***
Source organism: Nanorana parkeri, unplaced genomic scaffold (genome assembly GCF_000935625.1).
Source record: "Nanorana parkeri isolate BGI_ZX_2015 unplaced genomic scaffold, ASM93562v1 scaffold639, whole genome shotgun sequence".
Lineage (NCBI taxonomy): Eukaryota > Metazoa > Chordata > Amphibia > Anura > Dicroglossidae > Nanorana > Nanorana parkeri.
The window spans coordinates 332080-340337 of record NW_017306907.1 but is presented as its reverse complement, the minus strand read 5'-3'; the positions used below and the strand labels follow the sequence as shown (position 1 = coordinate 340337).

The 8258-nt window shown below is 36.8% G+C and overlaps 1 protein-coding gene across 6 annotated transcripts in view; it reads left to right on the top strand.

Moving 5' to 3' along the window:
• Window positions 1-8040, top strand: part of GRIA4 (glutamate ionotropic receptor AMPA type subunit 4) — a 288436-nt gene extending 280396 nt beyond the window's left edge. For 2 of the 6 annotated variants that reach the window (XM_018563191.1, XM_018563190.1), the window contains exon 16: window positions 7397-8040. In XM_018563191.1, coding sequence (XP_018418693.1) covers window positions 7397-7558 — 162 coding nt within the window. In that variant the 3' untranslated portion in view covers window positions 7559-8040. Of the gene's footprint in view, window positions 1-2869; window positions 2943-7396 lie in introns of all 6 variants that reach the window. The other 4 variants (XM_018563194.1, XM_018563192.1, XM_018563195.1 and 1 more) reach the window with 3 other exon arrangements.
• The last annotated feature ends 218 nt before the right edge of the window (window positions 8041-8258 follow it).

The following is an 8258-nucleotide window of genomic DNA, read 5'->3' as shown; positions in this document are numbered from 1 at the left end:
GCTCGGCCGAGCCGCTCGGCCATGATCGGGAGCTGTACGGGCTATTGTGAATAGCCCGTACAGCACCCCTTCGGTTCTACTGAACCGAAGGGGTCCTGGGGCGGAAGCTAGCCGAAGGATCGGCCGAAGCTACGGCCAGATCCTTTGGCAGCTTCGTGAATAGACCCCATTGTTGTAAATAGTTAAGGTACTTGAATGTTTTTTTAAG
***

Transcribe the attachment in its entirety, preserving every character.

Source organism: Nanorana parkeri, unplaced genomic scaffold (genome assembly GCF_000935625.1).
Source record: "Nanorana parkeri isolate BGI_ZX_2015 unplaced genomic scaffold, ASM93562v1 scaffold639, whole genome shotgun sequence".
Lineage (NCBI taxonomy): Eukaryota > Metazoa > Chordata > Amphibia > Anura > Dicroglossidae > Nanorana > Nanorana parkeri.
The window spans coordinates 332080-340337 of record NW_017306907.1 but is presented as its reverse complement, the minus strand read 5'-3'; the positions used below and the strand labels follow the sequence as shown (position 1 = coordinate 340337).

The 8258-nt window shown below is 36.8% G+C and overlaps 1 protein-coding gene across 6 annotated transcripts in view; it reads left to right on the top strand.

Moving 5' to 3' along the window:
• Window positions 1-8040, top strand: part of GRIA4 (glutamate ionotropic receptor AMPA type subunit 4) — a 288436-nt gene extending 280396 nt beyond the window's left edge. For 2 of the 6 annotated variants that reach the window (XM_018563191.1, XM_018563190.1), the window contains exon 16: window positions 7397-8040. In XM_018563191.1, coding sequence (XP_018418693.1) covers window positions 7397-7558 — 162 coding nt within the window. In that variant the 3' untranslated portion in view covers window positions 7559-8040. Of the gene's footprint in view, window positions 1-2869; window positions 2943-7396 lie in introns of all 6 variants that reach the window. The other 4 variants (XM_018563194.1, XM_018563192.1, XM_018563195.1 and 1 more) reach the window with 3 other exon arrangements.
• The last annotated feature ends 218 nt before the right edge of the window (window positions 8041-8258 follow it).

The following is an 8258-nucleotide window of genomic DNA, read 5'->3' as shown; positions in this document are numbered from 1 at the left end:
GCTCGGCCGAGCCGCTCGGCCATGATCGGGAGCTGTACGGGCTATTGTGAATAGCCCGTACAGCACCCCTTCGGTTCTACTGAACCGAAGGGGTCCTGGGGCGGAAGCTAGCCGAAGGATCGGCCGAAGCTACGGCCAGATCCTTTGGCAGCTTCGTGAATAGACCCCATTGTTGTAAATAGTTAAGGTACTTGAATGTTTTTTTAAG